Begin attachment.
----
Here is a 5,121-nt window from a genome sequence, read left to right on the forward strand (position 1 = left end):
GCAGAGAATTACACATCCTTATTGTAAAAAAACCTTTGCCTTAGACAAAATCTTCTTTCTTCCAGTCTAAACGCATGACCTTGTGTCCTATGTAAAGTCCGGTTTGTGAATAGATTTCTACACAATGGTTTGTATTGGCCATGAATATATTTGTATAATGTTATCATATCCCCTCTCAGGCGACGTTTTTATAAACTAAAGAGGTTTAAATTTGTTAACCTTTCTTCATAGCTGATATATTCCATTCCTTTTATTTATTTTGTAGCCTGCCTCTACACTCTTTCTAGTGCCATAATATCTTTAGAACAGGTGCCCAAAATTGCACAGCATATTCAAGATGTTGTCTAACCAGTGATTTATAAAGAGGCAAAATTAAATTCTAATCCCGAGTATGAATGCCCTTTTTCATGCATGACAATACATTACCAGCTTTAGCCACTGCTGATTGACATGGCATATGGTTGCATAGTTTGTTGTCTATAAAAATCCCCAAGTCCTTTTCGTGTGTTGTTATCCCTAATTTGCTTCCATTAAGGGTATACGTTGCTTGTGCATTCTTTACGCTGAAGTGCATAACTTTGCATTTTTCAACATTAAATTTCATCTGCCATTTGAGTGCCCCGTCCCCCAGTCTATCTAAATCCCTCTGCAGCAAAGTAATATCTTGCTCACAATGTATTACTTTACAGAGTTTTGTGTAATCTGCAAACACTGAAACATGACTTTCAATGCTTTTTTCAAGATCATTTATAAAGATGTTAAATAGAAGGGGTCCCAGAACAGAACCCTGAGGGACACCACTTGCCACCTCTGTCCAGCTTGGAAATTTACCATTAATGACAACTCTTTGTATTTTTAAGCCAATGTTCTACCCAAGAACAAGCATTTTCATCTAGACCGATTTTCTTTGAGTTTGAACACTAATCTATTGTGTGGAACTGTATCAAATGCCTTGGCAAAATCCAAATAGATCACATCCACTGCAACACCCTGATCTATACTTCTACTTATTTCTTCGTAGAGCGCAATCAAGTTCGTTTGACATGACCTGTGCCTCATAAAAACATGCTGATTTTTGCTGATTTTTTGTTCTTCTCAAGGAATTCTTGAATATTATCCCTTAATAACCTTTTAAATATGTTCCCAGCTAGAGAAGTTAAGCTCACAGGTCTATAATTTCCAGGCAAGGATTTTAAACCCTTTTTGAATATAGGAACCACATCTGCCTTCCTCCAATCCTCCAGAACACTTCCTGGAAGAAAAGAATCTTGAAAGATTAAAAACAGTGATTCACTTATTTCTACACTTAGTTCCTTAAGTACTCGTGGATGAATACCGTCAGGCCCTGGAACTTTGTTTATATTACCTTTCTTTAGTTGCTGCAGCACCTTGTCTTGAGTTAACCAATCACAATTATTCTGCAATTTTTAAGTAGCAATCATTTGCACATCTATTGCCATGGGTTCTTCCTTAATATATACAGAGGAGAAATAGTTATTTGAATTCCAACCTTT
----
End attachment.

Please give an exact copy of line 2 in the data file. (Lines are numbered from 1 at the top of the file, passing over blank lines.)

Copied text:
GCAGAGAATTACACATCCTTATTGTAAAAAAACCTTTGCCTTAGACAAAATCTTCTTTCTTCCAGTCTAAACGCATGACCTTGTGTCCTATGTAAAGTCCGGTTTGTGAATAGATTTCTACACAATGGTTTGTATTGGCCATGAATATATTTGTATAATGTTATCATATCCCCTCTCAGGCGACGTTTTTATAAACTAAAGAGGTTTAAATTTGTTAACCTTTCTTCATAGCTGATATATTCCATTCCTTTTATTTATTTTGTAGCCTGCCTCTACACTCTTTCTAGTGCCATAATATCTTTAGAACAGGTGCCCAAAATTGCACAGCATATTCAAGATGTTGTCTAACCAGTGATTTATAAAGAGGCAAAATTAAATTCTAATCCCGAGTATGAATGCCCTTTTTCATGCATGACAATACATTACCAGCTTTAGCCACTGCTGATTGACATGGCATATGGTTGCATAGTTTGTTGTCTATAAAAATCCCCAAGTCCTTTTCGTGTGTTGTTATCCCTAATTTGCTTCCATTAAGGGTATACGTTGCTTGTGCATTCTTTACGCTGAAGTGCATAACTTTGCATTTTTCAACATTAAATTTCATCTGCCATTTGAGTGCCCCGTCCCCCAGTCTATCTAAATCCCTCTGCAGCAAAGTAATATCTTGCTCACAATGTATTACTTTACAGAGTTTTGTGTAATCTGCAAACACTGAAACATGACTTTCAATGCTTTTTTCAAGATCATTTATAAAGATGTTAAATAGAAGGGGTCCCAGAACAGAACCCTGAGGGACACCACTTGCCACCTCTGTCCAGCTTGGAAATTTACCATTAATGACAACTCTTTGTATTTTTAAGCCAATGTTCTACCCAAGAACAAGCATTTTCATCTAGACCGATTTTCTTTGAGTTTGAACACTAATCTATTGTGTGGAACTGTATCAAATGCCTTGGCAAAATCCAAATAGATCACATCCACTGCAACACCCTGATCTATACTTCTACTTATTTCTTCGTAGAGCGCAATCAAGTTCGTTTGACATGACCTGTGCCTCATAAAAACATGCTGATTTTTGCTGATTTTTTGTTCTTCTCAAGGAATTCTTGAATATTATCCCTTAATAACCTTTTAAATATGTTCCCAGCTAGAGAAGTTAAGCTCACAGGTCTATAATTTCCAGGCAAGGATTTTAAACCCTTTTTGAATATAGGAACCACATCTGCCTTCCTCCAATCCTCCAGAACACTTCCTGGAAGAAAAGAATCTTGAAAGATTAAAAACAGTGATTCACTTATTTCTACACTTAGTTCCTTAAGTACTCGTGGATGAATACCGTCAGGCCCTGGAACTTTGTTTATATTACCTTTCTTTAGTTGCTGCAGCACCTTGTCTTGAGTTAACCAATCACAATTATTCTGCAATTTTTAAGTAGCAATCATTTGCACATCTATTGCCATGGGTTCTTCCTTAATATATACAGAGGAGAAATAGTTATTTGAATTCCAACCTTT